Lungs see the ventilators (a lifesaving machine) as an enemy, a new study says. The cells in lungs respond to this enemy by building proteins that'll help the body defend itself.
Ventilators are mechanical devices that help patient's breath in critical care units. Researchers have found that this life-saving device can be seen as the enemy, resulting in the body defending itself by releasing compounds that increase inflammation.
"We showed that these cells respond to a mechanical force, pressure, as if it were an inflammatory stimulus. They almost perceive it as a bacterial toxin - and they don't like it…," said Samir Ghadiali, associate professor of biomedical engineering at Ohio State and co-lead author of the study in a statement.
Researchers have known that infection occurs in the lungs when people are kept on ventilators. What cause this infection was however, not clear. "This work suggests that there may be a ubiquitous inflammatory mechanism that cells have to respond to anything they perceive as a danger. At least in the lung, we now know the innate immunity pathway plays an important role, and this study showed that a mechanical force gets converted into cytokine production through this well-known pathway," Ghadiali said.
Researchers conducted tests on human airway cells, that are most affected by the air pressure. They found that the cells began an inflammatory response after being exposed to just 4 hours of ventilation pressure. "The cells keep secreting compounds to recruit the immune system to fight an infection, but there is no infection. It's a response we don't want," Ghadiali said.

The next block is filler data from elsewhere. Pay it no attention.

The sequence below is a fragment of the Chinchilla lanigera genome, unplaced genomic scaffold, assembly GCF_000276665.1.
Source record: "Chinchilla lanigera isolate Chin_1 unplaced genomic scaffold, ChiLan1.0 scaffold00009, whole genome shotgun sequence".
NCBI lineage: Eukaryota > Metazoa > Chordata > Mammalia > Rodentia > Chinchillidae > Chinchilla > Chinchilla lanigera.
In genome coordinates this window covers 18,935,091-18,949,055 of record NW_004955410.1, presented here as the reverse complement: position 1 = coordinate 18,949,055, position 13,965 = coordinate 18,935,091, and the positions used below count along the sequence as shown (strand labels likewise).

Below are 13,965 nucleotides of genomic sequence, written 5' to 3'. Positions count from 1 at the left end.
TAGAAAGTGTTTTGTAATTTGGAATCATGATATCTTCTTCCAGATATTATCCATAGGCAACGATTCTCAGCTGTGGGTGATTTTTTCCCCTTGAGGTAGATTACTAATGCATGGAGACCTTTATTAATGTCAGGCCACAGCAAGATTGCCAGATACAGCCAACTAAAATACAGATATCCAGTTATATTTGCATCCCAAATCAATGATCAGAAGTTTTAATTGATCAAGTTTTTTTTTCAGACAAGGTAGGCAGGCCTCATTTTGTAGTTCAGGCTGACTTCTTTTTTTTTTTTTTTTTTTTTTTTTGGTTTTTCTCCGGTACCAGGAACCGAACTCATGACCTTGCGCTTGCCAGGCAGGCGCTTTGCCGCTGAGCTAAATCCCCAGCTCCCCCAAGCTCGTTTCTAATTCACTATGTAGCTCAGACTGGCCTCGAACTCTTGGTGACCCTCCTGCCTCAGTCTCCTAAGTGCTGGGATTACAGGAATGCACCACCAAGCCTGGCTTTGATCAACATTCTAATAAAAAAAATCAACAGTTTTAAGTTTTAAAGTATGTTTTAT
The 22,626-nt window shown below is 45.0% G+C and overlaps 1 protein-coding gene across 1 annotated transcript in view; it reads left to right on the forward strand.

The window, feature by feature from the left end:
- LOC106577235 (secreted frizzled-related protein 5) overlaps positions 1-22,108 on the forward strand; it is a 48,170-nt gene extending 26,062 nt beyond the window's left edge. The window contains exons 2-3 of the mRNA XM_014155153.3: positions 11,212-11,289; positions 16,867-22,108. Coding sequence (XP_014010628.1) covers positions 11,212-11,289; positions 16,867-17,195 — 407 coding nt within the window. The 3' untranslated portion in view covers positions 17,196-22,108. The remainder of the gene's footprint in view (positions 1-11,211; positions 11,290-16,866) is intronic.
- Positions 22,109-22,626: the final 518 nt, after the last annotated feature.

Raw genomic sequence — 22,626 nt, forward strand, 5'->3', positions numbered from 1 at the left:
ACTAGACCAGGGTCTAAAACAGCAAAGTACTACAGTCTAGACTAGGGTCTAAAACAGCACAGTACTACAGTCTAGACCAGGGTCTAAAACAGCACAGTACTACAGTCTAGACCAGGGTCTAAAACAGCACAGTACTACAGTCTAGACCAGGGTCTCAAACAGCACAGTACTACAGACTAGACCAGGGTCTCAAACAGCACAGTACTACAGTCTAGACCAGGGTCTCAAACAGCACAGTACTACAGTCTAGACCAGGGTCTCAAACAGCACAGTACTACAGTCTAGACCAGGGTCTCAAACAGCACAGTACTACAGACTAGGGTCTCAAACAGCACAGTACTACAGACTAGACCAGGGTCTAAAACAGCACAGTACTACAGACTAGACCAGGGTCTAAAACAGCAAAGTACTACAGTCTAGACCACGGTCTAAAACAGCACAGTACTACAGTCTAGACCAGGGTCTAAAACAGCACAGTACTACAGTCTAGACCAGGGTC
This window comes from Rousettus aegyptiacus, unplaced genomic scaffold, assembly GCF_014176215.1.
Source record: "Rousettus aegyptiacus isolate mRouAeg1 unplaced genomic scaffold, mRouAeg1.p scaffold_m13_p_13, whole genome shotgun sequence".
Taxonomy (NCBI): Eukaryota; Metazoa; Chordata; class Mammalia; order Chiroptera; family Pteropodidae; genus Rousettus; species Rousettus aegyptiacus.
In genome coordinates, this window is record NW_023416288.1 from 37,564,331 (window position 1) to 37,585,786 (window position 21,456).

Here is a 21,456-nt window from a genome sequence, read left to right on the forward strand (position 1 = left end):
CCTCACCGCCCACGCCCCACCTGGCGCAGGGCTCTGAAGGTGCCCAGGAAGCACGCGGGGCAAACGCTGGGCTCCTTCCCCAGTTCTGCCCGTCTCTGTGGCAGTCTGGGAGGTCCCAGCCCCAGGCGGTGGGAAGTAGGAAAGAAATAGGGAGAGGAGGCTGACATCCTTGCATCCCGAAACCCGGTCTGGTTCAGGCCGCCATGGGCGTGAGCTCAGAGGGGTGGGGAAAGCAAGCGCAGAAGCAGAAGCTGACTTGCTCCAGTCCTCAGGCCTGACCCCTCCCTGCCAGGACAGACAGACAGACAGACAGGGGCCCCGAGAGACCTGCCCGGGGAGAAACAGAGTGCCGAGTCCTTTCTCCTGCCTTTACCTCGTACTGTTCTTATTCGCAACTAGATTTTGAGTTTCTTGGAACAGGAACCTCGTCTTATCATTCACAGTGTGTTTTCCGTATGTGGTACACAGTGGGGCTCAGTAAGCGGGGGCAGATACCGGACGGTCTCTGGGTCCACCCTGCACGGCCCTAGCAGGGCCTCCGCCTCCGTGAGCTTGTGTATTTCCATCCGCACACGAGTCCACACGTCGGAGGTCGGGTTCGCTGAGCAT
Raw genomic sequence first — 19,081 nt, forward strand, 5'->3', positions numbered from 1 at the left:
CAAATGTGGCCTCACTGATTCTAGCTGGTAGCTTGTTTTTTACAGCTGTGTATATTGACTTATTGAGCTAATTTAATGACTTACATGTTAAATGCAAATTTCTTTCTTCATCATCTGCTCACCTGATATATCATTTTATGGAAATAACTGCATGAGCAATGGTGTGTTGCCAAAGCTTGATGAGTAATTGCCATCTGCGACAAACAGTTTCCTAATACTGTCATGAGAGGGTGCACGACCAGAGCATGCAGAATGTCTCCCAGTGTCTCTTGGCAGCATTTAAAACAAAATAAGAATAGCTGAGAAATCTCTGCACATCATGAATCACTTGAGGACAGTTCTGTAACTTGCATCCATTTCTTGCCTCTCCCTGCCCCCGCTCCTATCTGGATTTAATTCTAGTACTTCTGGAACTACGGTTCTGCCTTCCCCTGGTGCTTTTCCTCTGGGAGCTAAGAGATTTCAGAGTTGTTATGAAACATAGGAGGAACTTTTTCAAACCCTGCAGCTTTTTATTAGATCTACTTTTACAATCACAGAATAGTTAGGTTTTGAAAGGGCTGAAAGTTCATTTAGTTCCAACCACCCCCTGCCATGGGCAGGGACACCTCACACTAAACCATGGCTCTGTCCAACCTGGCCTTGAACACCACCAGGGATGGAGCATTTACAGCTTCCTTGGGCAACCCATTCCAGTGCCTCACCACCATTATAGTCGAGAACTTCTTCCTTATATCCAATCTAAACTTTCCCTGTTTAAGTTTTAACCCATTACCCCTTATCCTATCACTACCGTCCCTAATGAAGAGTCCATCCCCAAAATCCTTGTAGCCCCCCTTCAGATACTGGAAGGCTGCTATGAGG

Treating an Overactive Immune Response
"We didn't know until this study how we could possibly turn off that type of mechanically induced inflammation. Essentially what we found are two things that may help: microRNAs and two TLRs in the innate immunity pathway," said Ghadiali
According to the researchers, miR-146a- a type of micro RNA- can be used as a target to reduce this kind of immune response in the lungs. Increasing levels of miR-146a when the patient is kept on a ventilator can reduce the immune response and reduce infection.
Essentially micro-RNA's are a type of genetic material that help in building proteins but when these micro-RNAs are over expressed ,the protein is no longer built thus shutting down the immune response.
"So we have a microRNA that we can over express that targets the innate immunity pathway and shuts down mechanically induced inflammation," Ghadiali said.